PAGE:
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Ten Signs You're Being Bullied At Work|
Allison Van Dusen 03.24.08, 12:00 PM ET
Chances are if you work with others, you’ll be bullied at some point in your career.
In the U.S., where the practice is being studied, an estimated 37% of workers, or about 54 million people, have been bullied at the office, or repeatedly mistreated in a health-harming way, according to a 2007 Zogby International survey. The percentage balloons to 49% of workers, 71.5 million people, when witnesses are included.
The problem is, however, unless you're at the receiving end of severe abuse, you're unlikely to realize it.
Experts say there's a general lack of awareness about the bullying and the types of behaviors the term encompasses. This often prevents people from realizing that a boss or co-worker is a bully. There's also an element of personal shame involved.
"They're sinking into a really bad state emotionally, finding it harder to go to work and it might even affect their job performance," says David Yamada, a professor at Suffolk University Law School and president of the New Workplace Institute, a nonprofit that promotes healthy, productive and socially responsible workplaces. "Oftentimes people don't put the pieces together until it's too late."
While hard to quantify, workplace bullying is clearly costly for employees as well as employers.
About 45% of individuals targeted by bullies at work suffer stress-related health problems, according to the Zogby survey. That could include cardiovascular problems, an impaired immune system, debilitating anxiety and even post-traumatic stress disorder, says Gary Namie, director of the Workplace Bullying Institute and president of Work Doctor, a consulting firm that specializes in correcting and preventing workplace bullying.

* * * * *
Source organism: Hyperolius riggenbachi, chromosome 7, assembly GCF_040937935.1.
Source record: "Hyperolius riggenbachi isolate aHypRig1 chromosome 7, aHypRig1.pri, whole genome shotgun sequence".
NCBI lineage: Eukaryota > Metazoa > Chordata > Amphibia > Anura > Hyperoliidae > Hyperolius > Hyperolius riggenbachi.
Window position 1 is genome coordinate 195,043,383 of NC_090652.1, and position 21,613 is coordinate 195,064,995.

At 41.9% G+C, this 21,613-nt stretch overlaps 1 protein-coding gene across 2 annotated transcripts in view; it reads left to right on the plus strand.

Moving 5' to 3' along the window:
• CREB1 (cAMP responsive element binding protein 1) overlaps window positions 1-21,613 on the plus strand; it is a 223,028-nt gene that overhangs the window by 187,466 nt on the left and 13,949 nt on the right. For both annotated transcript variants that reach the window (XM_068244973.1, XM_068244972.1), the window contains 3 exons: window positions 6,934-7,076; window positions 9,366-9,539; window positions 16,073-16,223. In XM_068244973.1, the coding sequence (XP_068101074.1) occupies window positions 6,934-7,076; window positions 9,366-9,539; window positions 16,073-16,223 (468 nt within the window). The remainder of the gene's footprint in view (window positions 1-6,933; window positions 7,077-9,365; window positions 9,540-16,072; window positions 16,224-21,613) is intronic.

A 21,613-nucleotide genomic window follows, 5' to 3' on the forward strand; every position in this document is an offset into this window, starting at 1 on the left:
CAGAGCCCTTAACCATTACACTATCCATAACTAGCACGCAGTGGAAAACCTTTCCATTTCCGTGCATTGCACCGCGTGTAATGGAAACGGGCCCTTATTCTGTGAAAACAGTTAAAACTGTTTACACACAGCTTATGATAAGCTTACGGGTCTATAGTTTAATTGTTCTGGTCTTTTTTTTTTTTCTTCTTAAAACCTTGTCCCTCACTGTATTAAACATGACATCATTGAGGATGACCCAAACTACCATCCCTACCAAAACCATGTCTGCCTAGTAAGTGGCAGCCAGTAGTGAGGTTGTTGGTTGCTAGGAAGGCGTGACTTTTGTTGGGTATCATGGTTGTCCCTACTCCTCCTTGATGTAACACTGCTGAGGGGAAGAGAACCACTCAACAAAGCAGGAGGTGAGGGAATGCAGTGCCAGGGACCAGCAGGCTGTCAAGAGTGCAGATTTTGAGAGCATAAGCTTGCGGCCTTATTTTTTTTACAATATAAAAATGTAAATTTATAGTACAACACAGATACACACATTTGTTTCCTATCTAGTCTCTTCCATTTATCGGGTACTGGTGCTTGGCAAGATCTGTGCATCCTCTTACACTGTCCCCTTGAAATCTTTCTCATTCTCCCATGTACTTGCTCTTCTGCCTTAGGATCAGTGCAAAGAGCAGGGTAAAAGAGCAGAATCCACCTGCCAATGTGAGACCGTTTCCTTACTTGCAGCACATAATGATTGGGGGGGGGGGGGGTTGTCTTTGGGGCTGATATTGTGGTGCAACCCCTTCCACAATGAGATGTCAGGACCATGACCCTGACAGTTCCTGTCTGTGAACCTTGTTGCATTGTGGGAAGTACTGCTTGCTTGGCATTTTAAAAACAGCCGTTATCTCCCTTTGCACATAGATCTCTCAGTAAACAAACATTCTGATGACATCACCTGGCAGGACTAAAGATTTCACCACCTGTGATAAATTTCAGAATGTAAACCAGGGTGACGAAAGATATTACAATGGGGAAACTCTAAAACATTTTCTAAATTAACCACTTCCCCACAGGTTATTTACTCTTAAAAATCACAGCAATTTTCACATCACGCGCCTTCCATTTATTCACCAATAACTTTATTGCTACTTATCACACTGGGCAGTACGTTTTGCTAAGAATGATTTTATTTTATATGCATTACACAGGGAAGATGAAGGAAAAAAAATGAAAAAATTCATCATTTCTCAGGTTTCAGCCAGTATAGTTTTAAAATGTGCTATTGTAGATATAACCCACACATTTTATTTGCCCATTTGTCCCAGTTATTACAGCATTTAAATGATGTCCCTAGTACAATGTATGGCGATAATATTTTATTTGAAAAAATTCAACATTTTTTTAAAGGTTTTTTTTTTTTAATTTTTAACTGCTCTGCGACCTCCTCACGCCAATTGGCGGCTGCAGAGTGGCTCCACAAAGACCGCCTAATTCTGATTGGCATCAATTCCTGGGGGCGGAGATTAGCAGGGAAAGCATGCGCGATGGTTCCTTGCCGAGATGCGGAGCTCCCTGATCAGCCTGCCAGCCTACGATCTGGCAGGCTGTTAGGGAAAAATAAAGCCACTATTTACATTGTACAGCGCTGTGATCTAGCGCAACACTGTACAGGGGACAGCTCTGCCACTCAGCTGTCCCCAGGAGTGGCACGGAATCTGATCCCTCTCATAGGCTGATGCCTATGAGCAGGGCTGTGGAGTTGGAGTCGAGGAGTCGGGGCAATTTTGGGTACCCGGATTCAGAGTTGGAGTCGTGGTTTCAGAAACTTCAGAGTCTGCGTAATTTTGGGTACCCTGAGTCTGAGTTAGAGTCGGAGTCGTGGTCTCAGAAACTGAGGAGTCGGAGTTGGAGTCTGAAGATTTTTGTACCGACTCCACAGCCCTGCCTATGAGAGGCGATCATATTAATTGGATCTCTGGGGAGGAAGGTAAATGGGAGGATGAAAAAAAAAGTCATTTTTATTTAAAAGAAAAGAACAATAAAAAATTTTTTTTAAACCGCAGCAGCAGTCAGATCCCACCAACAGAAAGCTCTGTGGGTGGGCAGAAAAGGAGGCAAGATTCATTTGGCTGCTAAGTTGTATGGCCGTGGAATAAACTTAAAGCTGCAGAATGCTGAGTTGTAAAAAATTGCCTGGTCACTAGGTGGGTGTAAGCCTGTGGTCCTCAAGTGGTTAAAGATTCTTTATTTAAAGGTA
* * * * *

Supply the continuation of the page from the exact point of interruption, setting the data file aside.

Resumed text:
根据Zogby调查，由“暴力者”当成目标的大约45%的个人遭受了工作压力相关的健康问题。而这些问题可能包括心脏血管问题--一种免疫系统受损;衰弱型焦虑甚至创伤后压力心理障碍症.这是职场暴力学院及专门从事纠正和防止职场暴力的咨询公司Work Doctor主任Gary Namie的话。
Companies pay in employee turnover, employee absenteeism and, to a small extent, workers' compensation claims. Bullies can tarnish an organization's reputation and ability to recruit, since word gets around when employees are miserable and leaving in droves.
New research by University of Manitoba's M. Sandy Hershcovis and Julian Barling, of Queen's University in Ontario, also shows that workplace bullying is hurting employees more than sexual harassment--causing more job stress, less job commitment and higher levels of anxiety.
最新由位于安大略女王大学的Julian Barling、及位于曼尼托巴M. Sandy Hershcovis的研究同样表明职场暴力给员工造成的伤害大于性骚扰--这引起了更多工作压力、更少工作投入及更高焦虑。
Yamada and the Workplace Bullying Institute have been promoting state legislation that asks employers to address the issue and give victims legal recourse, which they currently only have if the bullying is related to a protected status, such as race. But critics counter that such legislation creates a serious liability risk for companies.